Greetings and salutations from the sand, sun and surf of Cape Cod, Martha’s Vineyard and the great island of Nantucket! Thank you for being with me on this cool, gorgeous day here in Osterville, the tiny, tiny outpost on little old Cape Cod, where the sun is always bright, the snow always flies and the nor’easter’s never fail to arrive. However, on this spring day, the first flowers are beginning to emerge and the sentiment of ‘hope springs eternal’ once again makes it’s way into all of our collective hearts–I pray that is the case for you and yours on this ninth day of April, 2011. The government shutdown did, in fact, as predicted right here on seacapecod.net, although I, of course, take no credit for that prediction, was averted, and it was sad how it came to that resolution, but a resolution none the less. At stake–blocking it with a cultural sticking point in the way of a ryder attached to what was supposed to be a FISCAL bill–was the federal funding, or the desire of the republican party to defund the very important program of Planned Parenthood, a program that served over 11.5 million medical procedures in last year alone, procedures for American women, and some men, that saved many of their lives, with an annual budget of only 363 million dollars, or .008 percent of the overall national national budget. But, boy, does that money go far and to good use, more than we can say for other government programs. As I was traveling up to Boston to the WBZ studios, next to Harvard’s football stadium, Soldier’s Field, around 10 p.m. EDT, also home to CBS television and radio, to meet with the venerable talk show host, gracious as the day is long, Jordan Rich, of the “Jordan Rich Show”, broadcasting in over 38 states across this great land, as well as several countries abroad, the looming government shutdown was t-minus three hours away from becoming a reality–even though the numbers, the final number, being 38 billion dollars cut from discretionary spending forced by the tea party, was not really the sticking point at all–it was the original 67 ryders, social and cultural ryders, that proved to be the stumbling block that almost led this country into a shutdown of vital public services that could have damaged an already damaged economy, barely recovering from at least three decades of corruption by our “leaders” in D.C. Only 3 percent of what Planned Parenthood does revolves around abortion services, none of which come from federal funding, via the Hyde amendment passed years ago, which prohibits federal funding for abortions, while the remaining 97 percent is spent going towards women’s health services such as mammograms, breast cancer screenings, blood pressure checks, birth control and basic human kindness, a commodity rare in this day and age of “show me the money!” Helping poor and needy women who have no where else to go, with one woman saying these good people at Planned Parenthood are the only doctors and nurses she sees for years at a time, helping those poor women with cancer screenings, mostly in the form of cervical cancer and STD’s, that again, have nothing to do with what some in Washington D.C., for political ends would have you believe, with one Senator, John Kyle (R-AZ), of Arizona stated a whopper lately spouting that 90 percent of what goes on in those “Planned Parenthood” places involves abortion, when the polar opposite is the case. Tom Shadyac, a brilliant filmmaker, will be airing his new documentary called “I am”, which deals with a traumatic head injury that perhaps woke him up as well as to what is really important in this thing called LIFE. And as I arrived at my first interview, a late night one, 1 a.m. to 2 a.m., I knew that I was in some pretty heavy company. We spoke about my upcoming book, “Taking Fog to Nantucket”, hopefully, knock on wood, coming out in May or June at the latest, where we spoke of the ‘incident’ that occurred to me personally on one of my favorite places on planet earth–Nantucket Island. We spoke of the brutality of one police officer in particular on that otherwise, I’m sure, very fine police force, one in particular. However, I did not have it in my heart to reveal his name, his superior, or trash the department in general. We spoke about the horrors of PTSD, or ‘post traumatic stress disorder’, a silent, invisible disease or disability, where it renders one paralyzed in a constant state of fear, living in a constant state of vigilance, something I had never experienced before, and felt as it something was really quite wrong with me, a fear that to some degree or another, all of us must feel to one degree or another. We spoke to the ‘flight or fight’ syndrome that grips the victim, as I left New England, once again, ‘running’ from an invisible ‘enemy’, all the way back to Denver in 2003, where I subsequently went on a journey to Salt Lake City, Utah, only to end up at the Sundance Film Festival in February of 2004, competely out of it, suffering from the pure hell that any veteran coming home from Iraq or Afghanistan can truly understand, for if you don’t suffer from PTSD, you cannot even begin to fathom the depths of the very profound and seemingly very real threat, mostly in one’s mind, all around you–like the veteran still ‘dreaming of the fight’, as one song writer wrote and sang about so many moons ago, (Neil Young?), or was that some other great artist, sorry, I am going on only a few hours of sleep, as Boston is a long way from my little home here in Osterville, mid-cape. We spoke of what it was like to be homeless in the streets of Boston, Denver, Boulder, Salt Lake, Park City, and Cape Cod itself, right up until 2005, two full years of being without “home”, when someone actually took the time to listen to my horrific story, of that giant fall from grace, and onto the cold, hard streets of Boston and the Pine Street Inn, a homeless shelter in Boston’s China town district…, not a a pretty sight. I was not diagnosed with PTSD, severe delayed onset, until I began writing my book, “Taking Fog to Nantucket”, in the year of 2007, and it has taken much in the way of work, mostly on my part, via books, therapy, music in a choir, and the love of the family here in Osterville, that brought me back from the depths of hell, a hell I would not wish on anyone. I believe that the only way out of this condition is to face it head on, look squarely in the eyes of the beast and bring with you the spirit that is still you, although clouded in a fog of fear that sometimes is so profound and deep, it would take a team of scientists, much more qualified than myself, to unravel. That is partially why I wrote this book, for it helped me, as in the sentiment of the great author, E.M. Forrester, when he said, “why is it that the words we write for ourselves, are so much better than those we write for others?” The final “product” if you will, “Taking Fog to Nantucket”, had another purpose however, as I had no idea that it would become a book, let alone launch this website that is dedicated to helping–as best I can, in my flawed and sometimes crude and rude ways–the world understand itself a little better, and, as in the book, help people who struggle with alcohol or addiction at large, but moreover, veterans or ordinary citizens who suffer from the same paralyzing fear that PTSD represents, something I am in the process of “getting over”, while knowing that in helping others, you, truly do HELP one another. A sentiment stated a long time ago by a man who walked this earth over 2000 years ago–“Love one another as I have loved you.” I want to thank all of the people who have written comments to me regarding this daily “blog”, for it is not born out of my ego, nor is it sponsored by any commercial enterprise, in fact, I write it, again, for myself first, as it has helped me find my way out of that fog bank of fear that I was in, see the sunlight again, even if for brief moments during the day, and perhaps, help someone else along the path they may be struggling on, throwing back one star fish into the ocean at a time, after a brutal a devastating storm–especially the men and women in uniform who have no place to go, with many of them living under bridges, homeless, feeling shunned by a country that sent them into wars that not only made no sense, but were never about the soldier to begin with, rather the ‘agenda’s” of the “powers that be”. I want to again thank Jordan Rich for his hospitality, his kindness and his LOVE, for it came across loud and clear and as I drove back south to Osterville at 3 a.m., down that lonely road, this time of year anyway, of route 3 heading for the Sagamore bridge that takes one over to the little sand bar created 11,500 years ago by the Last Great Ice Age, I was reminded of one thing, and one thing only–my eternal GRATITUDE that I am alive, I am loved and I am still human–with a new pair of glasses to see how I can empathize, no, better yet, HELP those in need with solutions that I learned, painfully, as it was all an internal job, through the workings of some of the books I read along the way, books such as Michael Brown’s “The Presence Process”, or Eckhart Tolley’s many books, notably “The Power of NOW”, and “A New Earth“, not to mention Deepak Chopra’s work that helped break down this typical Americana corporate shell that was disguising a pretty good guy underneath all of the hullabaloo. My blessings and peace be with you and your family Jordan and thank you again, you have an open invitation to my home in Osterville, any time you care to come on down, for, again, “We’ll leave the LIGHT on for ya!” May God continue to be with the good people of Japan and the good people of this country who are struggling with a very tumultuous and sometimes cruel world–there is HOPE out there, trust me, I am living proof of that. Have a wonderful week end! PRESERVE THE WILDERNESS! Peace~M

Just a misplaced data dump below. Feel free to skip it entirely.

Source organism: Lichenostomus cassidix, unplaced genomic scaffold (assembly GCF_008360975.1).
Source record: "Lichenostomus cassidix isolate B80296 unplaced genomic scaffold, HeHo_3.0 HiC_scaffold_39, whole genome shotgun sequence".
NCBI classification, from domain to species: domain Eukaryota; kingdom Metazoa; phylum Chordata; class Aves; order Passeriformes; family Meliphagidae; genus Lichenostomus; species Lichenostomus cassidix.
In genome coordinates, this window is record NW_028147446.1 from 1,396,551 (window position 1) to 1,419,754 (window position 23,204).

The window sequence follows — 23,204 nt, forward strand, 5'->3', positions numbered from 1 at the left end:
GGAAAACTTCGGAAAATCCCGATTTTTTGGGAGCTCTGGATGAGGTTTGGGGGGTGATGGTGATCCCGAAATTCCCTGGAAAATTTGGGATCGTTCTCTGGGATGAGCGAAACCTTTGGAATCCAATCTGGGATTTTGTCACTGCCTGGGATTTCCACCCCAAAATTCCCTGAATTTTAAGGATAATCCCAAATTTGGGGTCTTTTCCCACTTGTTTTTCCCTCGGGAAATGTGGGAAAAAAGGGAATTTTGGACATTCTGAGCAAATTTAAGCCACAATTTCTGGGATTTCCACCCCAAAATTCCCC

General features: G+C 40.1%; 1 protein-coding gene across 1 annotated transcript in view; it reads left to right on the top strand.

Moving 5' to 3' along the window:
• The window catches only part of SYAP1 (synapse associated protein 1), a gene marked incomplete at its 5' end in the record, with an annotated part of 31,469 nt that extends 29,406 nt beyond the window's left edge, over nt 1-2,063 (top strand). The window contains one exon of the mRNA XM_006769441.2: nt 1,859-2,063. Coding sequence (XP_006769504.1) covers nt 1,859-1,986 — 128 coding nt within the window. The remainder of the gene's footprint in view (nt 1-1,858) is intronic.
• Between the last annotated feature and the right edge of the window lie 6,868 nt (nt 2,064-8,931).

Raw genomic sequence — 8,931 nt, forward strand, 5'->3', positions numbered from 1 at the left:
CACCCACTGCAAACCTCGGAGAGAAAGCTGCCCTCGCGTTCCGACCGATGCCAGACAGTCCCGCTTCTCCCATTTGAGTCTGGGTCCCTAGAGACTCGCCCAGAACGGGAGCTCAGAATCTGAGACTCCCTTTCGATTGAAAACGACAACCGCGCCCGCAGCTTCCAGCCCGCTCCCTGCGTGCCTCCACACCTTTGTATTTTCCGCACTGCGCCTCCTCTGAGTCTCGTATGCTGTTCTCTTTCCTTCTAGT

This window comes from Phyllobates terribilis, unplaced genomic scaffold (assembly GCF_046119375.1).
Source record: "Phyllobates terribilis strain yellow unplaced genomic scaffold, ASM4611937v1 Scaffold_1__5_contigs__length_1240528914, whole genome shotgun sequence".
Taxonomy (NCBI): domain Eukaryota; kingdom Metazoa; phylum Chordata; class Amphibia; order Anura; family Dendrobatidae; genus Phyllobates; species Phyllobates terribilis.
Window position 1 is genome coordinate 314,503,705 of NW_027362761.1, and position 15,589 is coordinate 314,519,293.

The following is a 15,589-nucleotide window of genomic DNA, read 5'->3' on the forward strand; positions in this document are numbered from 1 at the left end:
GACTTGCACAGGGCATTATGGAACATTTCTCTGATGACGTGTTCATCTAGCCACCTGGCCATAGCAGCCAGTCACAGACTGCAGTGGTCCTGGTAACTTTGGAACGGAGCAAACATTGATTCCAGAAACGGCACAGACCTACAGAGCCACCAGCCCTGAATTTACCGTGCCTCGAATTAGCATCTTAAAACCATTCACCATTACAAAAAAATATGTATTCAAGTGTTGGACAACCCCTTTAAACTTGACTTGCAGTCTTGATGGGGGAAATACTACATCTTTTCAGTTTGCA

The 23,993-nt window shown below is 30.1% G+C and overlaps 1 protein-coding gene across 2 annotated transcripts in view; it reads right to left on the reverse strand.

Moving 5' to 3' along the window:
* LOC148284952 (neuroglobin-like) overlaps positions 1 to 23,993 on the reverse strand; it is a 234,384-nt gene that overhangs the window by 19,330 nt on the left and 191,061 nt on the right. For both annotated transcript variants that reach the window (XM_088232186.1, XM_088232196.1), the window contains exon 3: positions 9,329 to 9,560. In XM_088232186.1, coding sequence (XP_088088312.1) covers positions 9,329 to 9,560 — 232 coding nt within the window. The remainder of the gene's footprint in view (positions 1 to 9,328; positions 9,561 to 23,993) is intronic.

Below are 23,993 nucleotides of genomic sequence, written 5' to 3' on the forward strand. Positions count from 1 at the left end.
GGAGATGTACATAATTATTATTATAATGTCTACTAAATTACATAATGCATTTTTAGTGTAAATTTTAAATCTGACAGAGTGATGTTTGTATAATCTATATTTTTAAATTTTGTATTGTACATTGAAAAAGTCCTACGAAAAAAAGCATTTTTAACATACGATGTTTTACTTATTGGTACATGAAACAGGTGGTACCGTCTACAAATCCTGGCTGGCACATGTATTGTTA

April 9, 2011